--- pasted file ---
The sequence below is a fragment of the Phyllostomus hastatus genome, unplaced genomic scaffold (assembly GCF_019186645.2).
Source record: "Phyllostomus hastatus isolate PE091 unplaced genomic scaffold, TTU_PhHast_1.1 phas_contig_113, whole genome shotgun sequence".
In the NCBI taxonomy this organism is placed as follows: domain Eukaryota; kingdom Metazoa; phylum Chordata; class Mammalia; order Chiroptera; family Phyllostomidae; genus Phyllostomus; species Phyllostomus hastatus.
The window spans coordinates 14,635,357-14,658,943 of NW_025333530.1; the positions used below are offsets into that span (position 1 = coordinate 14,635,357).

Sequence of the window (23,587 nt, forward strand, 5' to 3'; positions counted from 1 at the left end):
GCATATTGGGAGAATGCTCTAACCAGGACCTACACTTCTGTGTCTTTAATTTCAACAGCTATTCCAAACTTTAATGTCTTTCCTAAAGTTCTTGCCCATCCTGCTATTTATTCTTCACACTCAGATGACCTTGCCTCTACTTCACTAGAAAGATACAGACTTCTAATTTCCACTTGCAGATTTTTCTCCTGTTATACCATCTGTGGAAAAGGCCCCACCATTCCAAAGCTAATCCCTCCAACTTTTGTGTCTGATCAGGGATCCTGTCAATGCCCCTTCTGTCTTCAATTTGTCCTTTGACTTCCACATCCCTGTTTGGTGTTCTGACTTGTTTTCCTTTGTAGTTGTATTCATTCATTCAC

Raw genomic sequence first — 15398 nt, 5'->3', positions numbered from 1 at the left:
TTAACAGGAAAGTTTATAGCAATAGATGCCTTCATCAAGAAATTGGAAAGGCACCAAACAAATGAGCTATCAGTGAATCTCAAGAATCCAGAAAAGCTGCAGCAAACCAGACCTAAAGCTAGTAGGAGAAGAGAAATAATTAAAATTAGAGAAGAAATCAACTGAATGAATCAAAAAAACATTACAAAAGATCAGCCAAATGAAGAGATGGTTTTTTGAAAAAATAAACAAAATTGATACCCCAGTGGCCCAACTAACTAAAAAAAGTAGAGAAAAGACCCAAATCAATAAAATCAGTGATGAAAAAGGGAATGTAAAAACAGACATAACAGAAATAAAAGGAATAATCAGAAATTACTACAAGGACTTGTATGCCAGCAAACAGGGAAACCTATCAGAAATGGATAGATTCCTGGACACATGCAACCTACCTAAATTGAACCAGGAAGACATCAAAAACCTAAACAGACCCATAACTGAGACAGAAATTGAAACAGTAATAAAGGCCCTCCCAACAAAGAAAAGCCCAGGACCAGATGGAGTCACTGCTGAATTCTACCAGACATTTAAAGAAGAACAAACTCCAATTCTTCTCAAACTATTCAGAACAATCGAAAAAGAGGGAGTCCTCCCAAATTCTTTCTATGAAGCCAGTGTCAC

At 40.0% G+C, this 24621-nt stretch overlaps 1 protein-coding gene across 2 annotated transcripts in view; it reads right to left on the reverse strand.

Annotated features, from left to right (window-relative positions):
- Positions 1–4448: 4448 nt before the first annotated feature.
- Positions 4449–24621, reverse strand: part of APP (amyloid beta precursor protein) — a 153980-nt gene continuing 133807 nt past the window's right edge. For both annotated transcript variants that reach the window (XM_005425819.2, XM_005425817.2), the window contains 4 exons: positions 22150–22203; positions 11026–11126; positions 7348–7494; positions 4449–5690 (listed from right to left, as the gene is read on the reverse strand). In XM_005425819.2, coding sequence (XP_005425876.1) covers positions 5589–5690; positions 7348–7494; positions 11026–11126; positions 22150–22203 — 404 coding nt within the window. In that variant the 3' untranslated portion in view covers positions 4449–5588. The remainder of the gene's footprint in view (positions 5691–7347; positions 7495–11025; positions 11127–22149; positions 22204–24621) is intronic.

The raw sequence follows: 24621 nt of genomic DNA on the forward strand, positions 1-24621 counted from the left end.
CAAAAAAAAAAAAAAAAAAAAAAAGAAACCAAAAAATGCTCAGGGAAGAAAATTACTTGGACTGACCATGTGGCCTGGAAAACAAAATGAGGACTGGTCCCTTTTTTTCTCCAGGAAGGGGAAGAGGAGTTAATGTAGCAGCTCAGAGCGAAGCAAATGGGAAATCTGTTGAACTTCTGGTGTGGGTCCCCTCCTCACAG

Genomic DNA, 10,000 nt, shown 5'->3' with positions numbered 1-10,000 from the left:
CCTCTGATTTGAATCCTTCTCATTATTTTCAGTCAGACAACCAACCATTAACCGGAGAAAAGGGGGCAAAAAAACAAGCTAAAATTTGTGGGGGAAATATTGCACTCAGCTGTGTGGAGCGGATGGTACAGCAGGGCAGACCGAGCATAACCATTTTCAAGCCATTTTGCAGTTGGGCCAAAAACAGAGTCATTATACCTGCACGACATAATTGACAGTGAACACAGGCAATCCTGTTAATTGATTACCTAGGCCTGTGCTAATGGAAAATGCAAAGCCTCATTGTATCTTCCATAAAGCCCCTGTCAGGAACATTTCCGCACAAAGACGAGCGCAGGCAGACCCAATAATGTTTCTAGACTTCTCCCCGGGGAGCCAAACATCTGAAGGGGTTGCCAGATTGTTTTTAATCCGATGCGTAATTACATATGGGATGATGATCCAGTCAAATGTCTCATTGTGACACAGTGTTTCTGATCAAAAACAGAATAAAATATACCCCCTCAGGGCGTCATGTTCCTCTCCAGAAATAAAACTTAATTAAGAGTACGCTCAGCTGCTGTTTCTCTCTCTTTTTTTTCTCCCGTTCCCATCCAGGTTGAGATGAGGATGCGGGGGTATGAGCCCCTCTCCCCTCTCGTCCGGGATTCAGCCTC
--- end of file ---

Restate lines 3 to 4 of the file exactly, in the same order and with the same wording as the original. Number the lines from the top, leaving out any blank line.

In the NCBI taxonomy this organism is placed as follows: domain Eukaryota; kingdom Metazoa; phylum Chordata; class Mammalia; order Chiroptera; family Phyllostomidae; genus Phyllostomus; species Phyllostomus hastatus.
The window spans coordinates 14,635,357-14,658,943 of NW_025333530.1; the positions used below are offsets into that span (position 1 = coordinate 14,635,357).